Book Extract: Mind Over Mountain – High Time, Or Staying On The Front Foot

August 17, 2022


Robby Kojetin lives in Johannesburg, South Africa and is a high-altitude adventurer. Since an accident in 2006, which resulted in him breaking both of his ankles, he has gone on to become one of only a handful of people to have stood on top of the world’s highest mountain, Mount Everest. He has also climbed Kilimanjaro nine times, completed the Ironman triathlon, and scaled five of the Seven Summits. This extract from his book Mind Over Mountain is available now.


The path leading out of Camp 3 leads up the remainder of the Lhotse Wall and veers off to the left to the Yellow Band; a slip-and-slide of glass-like rock and ice. Crossing this famous section of rock was tricky. My rigid limbs made balancing incredibly hard and at times I found myself on my hands and knees. A fall here could put an abrupt end to my expedition as well as anyone I may bowl over on the way down. I was the only climber not getting impatient with the slow pace. With my right foot being upslope and the Lhotse Wall disappearing nearly 2 000 metres down to my left, it wasn’t long before I was almost stone last in the queue. Climbers would move past me on the lines as I had to stop often to try to ‘jiggle’ some movement into my wooden club foot. A technique that had proved successful in the past but now fruitless with each attempt. Where the ice meets the ochre striations of the granite belt, I looked up to see a group of three or four Sherpa from our team along with Adrian Ballinger crowded around a large battery-powered drill. They were placing an expansion bolt which would act as a sturdy anchor for the fixed lines.

The smoothness of the rock lacks the cracks and crevasses that usually provide adequate placements making this section of the traverse dangerously unprotected. I passed the gathering of labourers and an argument flared up in my head. Firstly, I was irritated that I was barely vertical while they were operating power tools, which someone had the strength to carry four thousand vertical metres above Base Camp (my maths was about as sturdy as my legs at that stage). I was so jealous of their strength. The second voice started questioning the ethical impact of drilling into hallowed ground and what the purists would have to say about this abomination that is modern day climbing. A third voice weighed in immediately, promoting the safety of the climbers and the value of human life. But the argument fizzled as fast as it had begun. My levels of physical and mental exhaustion put all arguments to bed as I sighed an unceremonious “Ah, f**k it.”

After the Yellow Band, the mountain reveals the rest of the curved slope heading leftward up to the Geneva Spur, a small ridge hiding Camp 4 and the South Col from view. I managed to stumble another two hundred metres past the Yellow Band until I eventually collapsed to my knees. Tears came easily, a sour mixture of pain, frustration and embarrassment. I looked up the slender couloir leading to Lhotse’s summit, a thin strip of ice at 45 degrees. “What a sh**ty place to die” I said out loud. I turned over to sit on the hard mountainside and dug my crampons in to avoid a slide back down the Cwm.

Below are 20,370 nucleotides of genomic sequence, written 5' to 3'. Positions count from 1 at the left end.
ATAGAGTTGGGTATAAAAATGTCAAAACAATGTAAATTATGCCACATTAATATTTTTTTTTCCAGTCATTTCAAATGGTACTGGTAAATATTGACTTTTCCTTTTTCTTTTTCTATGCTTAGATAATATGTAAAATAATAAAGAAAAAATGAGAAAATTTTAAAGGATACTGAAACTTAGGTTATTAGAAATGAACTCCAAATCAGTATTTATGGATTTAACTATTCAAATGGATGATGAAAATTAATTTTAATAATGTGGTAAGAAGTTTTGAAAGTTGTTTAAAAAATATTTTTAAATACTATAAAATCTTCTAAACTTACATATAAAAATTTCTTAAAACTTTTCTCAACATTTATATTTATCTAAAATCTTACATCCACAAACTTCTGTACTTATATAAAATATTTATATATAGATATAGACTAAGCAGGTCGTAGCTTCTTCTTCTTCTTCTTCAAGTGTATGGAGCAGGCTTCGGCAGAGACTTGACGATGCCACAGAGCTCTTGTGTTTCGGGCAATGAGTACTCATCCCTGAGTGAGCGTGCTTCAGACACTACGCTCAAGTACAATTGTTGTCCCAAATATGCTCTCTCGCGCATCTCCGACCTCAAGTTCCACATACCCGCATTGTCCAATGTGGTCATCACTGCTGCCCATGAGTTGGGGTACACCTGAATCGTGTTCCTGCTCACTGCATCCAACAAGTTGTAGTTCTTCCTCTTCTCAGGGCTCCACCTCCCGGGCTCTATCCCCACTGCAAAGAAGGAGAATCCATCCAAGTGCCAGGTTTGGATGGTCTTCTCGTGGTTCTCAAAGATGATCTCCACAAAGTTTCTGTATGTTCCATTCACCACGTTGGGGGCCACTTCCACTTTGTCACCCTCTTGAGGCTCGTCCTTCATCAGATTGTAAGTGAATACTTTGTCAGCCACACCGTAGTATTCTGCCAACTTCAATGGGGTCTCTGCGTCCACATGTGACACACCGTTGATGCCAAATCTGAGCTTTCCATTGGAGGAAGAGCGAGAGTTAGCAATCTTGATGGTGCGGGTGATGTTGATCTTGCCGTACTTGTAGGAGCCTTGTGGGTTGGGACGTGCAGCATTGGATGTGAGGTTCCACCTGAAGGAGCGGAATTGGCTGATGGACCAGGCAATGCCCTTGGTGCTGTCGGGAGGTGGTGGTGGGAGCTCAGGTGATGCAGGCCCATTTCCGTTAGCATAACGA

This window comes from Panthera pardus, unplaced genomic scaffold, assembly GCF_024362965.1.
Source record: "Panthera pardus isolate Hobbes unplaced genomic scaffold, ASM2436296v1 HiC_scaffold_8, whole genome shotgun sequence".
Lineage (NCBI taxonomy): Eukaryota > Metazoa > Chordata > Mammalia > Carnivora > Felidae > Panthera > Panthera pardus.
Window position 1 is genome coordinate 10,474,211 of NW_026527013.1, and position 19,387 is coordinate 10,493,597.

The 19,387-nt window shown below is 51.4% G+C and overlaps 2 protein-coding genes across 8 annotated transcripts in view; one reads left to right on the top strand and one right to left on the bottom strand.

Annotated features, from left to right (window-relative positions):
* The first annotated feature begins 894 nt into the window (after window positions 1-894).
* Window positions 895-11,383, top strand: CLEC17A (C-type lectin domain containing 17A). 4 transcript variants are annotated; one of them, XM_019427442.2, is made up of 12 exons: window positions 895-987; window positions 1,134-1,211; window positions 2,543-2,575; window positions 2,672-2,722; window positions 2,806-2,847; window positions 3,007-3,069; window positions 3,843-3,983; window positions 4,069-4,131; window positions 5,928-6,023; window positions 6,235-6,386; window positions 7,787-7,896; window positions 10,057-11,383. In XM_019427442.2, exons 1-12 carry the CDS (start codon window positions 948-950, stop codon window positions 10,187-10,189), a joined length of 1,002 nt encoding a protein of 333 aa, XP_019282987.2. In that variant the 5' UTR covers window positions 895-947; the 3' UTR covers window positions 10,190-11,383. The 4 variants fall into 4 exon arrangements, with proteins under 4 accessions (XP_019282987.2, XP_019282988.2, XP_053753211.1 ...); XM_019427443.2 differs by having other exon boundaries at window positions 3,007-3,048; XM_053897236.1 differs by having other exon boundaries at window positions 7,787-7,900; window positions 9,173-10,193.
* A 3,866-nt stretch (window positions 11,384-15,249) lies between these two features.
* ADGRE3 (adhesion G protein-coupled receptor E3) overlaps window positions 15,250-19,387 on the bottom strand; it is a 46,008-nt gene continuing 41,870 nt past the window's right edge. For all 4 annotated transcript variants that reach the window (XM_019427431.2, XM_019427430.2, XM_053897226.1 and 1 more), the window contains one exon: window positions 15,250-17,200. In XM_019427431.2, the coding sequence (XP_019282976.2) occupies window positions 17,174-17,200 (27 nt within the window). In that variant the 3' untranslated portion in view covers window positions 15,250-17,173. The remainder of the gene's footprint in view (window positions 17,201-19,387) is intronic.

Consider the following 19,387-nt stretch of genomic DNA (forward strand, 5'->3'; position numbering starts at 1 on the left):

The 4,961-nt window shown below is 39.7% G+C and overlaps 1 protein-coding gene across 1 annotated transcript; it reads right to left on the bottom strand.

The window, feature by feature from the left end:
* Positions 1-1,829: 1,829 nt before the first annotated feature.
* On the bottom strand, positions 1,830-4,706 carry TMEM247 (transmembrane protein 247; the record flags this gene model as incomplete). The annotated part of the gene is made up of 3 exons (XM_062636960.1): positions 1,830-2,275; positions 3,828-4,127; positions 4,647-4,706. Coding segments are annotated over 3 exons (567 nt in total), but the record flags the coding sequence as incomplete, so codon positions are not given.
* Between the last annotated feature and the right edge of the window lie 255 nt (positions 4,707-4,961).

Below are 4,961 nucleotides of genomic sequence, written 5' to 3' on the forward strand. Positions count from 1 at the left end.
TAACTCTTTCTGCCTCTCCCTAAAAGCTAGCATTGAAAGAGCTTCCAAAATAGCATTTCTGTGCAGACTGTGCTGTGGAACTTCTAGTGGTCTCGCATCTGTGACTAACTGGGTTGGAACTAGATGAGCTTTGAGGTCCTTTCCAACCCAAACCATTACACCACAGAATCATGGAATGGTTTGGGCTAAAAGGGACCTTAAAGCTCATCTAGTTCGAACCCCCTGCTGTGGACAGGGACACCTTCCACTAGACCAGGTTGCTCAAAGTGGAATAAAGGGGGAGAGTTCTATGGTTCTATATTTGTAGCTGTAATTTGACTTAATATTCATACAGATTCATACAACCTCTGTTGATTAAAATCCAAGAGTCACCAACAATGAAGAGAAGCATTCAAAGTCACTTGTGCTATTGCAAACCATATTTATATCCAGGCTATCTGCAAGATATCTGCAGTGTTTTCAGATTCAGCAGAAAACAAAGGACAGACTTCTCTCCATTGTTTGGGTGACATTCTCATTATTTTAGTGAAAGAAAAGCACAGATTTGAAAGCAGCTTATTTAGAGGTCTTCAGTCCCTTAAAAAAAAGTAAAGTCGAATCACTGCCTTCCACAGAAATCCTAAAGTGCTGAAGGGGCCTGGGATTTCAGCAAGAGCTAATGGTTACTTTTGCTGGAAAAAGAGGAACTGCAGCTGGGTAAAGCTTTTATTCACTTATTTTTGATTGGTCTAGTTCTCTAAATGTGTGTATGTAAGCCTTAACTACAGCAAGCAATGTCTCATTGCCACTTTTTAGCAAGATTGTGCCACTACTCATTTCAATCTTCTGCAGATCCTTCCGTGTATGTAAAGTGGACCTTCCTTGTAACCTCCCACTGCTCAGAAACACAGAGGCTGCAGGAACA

And then the monologue began. Is this it Rob? Is this the obstacle that is going to turn you around? You made it this far, but now you’re f**ked. “You can’t climb Everest on your hands and knees” I uttered in a New Zealander accent, mimicking Russell’s conversation with Tim Medvetz from the first season of the Discovery Channel documentary – Everest: Beyond the Limit. “Is this the obstacle you choose to end your one shot at Everest?” I asked again my voice quaking like a nervous child. I unshouldered my bag, my oxygen set still in place on my face despite it only delivering two litres of oxygen per minute. In my bag was a packet of the tablets which only three years prior was intended to spell the end of me.

Unscrewing the lid of my pink Nalgene bottle, I swigged a mouthful of the icy water, sending the first four tablets to work and leaving an aftertaste of bitterness and whatever was left in the pot when we had melted water the night before. I closed my eyes for a moment but the feeling of slipping out my seat and out of control overwhelmed me.

The entire time I sat there, I kept pumping my right foot up and down, as if on an imaginary accelerator pedal in the hopes of regaining some movement in what was now being called ‘this f**king foot.’

After ten minutes or so I scrambled to my feet and attempted to carry on. Within a few steps I found myself on my knees, my rigid boots digging into my shins. I looked at the rope, a bright red thread leading the way to Camp 4 on the South Col and my new goal. With my right hand I slid the ascender device a foot or so forward and crawled two steps forward on my knees. Again I slid the ascender and crawled another two steps forward. Despite the thick padding of my down suit, the hard ice was digging into my knees and it felt as if it would split the skin each time I moved forward. I found myself in what, to this day, is one of the most awe-inspiring and magnificent places I have ever been, with a panoramic view that stretches for literally hundreds of kilometres in every direction – too sore to give a f**k.

Going nowhere. Once more I dug out the bankie stashed in the lid of my backpack and down the hatch went the next four tablets. After later researching the drug on the Internet, it is more than apparent that I put myself in grave danger of kidney malfunction, especially in that state of severe dehydration but in all honesty, had I known the risk I faced, I would still have done it. This was not the obstacle that was going to send me home.